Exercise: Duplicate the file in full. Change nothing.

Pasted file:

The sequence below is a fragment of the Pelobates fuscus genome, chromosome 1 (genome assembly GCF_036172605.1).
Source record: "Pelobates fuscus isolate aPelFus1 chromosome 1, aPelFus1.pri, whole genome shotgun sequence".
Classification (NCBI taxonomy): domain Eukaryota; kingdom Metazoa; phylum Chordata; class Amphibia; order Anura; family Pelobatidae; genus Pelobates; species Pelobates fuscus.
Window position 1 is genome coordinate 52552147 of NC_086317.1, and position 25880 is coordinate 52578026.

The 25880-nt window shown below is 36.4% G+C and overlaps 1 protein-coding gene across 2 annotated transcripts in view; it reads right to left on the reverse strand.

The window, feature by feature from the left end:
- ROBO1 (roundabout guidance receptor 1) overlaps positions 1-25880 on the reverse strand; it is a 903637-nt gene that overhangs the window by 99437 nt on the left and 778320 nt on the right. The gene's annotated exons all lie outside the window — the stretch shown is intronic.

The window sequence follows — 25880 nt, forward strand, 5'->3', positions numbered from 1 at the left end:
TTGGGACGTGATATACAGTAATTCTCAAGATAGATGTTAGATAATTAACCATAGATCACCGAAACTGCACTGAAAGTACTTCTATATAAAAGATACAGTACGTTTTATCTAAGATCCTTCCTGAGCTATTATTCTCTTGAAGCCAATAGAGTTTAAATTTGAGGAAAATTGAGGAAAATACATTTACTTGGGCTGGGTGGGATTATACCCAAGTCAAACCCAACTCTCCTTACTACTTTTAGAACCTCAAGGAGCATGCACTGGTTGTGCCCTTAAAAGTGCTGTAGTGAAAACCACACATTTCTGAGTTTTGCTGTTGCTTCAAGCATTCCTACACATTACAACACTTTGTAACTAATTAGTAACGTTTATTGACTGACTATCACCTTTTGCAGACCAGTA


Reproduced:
The sequence below is a fragment of the Pelobates fuscus genome, chromosome 1 (genome assembly GCF_036172605.1).
Source record: "Pelobates fuscus isolate aPelFus1 chromosome 1, aPelFus1.pri, whole genome shotgun sequence".
Classification (NCBI taxonomy): domain Eukaryota; kingdom Metazoa; phylum Chordata; class Amphibia; order Anura; family Pelobatidae; genus Pelobates; species Pelobates fuscus.
Window position 1 is genome coordinate 52552147 of NC_086317.1, and position 25880 is coordinate 52578026.

The 25880-nt window shown below is 36.4% G+C and overlaps 1 protein-coding gene across 2 annotated transcripts in view; it reads right to left on the reverse strand.

The window, feature by feature from the left end:
- ROBO1 (roundabout guidance receptor 1) overlaps positions 1-25880 on the reverse strand; it is a 903637-nt gene that overhangs the window by 99437 nt on the left and 778320 nt on the right. The gene's annotated exons all lie outside the window — the stretch shown is intronic.

The window sequence follows — 25880 nt, forward strand, 5'->3', positions numbered from 1 at the left end:
TTGGGACGTGATATACAGTAATTCTCAAGATAGATGTTAGATAATTAACCATAGATCACCGAAACTGCACTGAAAGTACTTCTATATAAAAGATACAGTACGTTTTATCTAAGATCCTTCCTGAGCTATTATTCTCTTGAAGCCAATAGAGTTTAAATTTGAGGAAAATTGAGGAAAATACATTTACTTGGGCTGGGTGGGATTATACCCAAGTCAAACCCAACTCTCCTTACTACTTTTAGAACCTCAAGGAGCATGCACTGGTTGTGCCCTTAAAAGTGCTGTAGTGAAAACCACACATTTCTGAGTTTTGCTGTTGCTTCAAGCATTCCTACACATTACAACACTTTGTAACTAATTAGTAACGTTTATTGACTGACTATCACCTTTTGCAGACCAGTA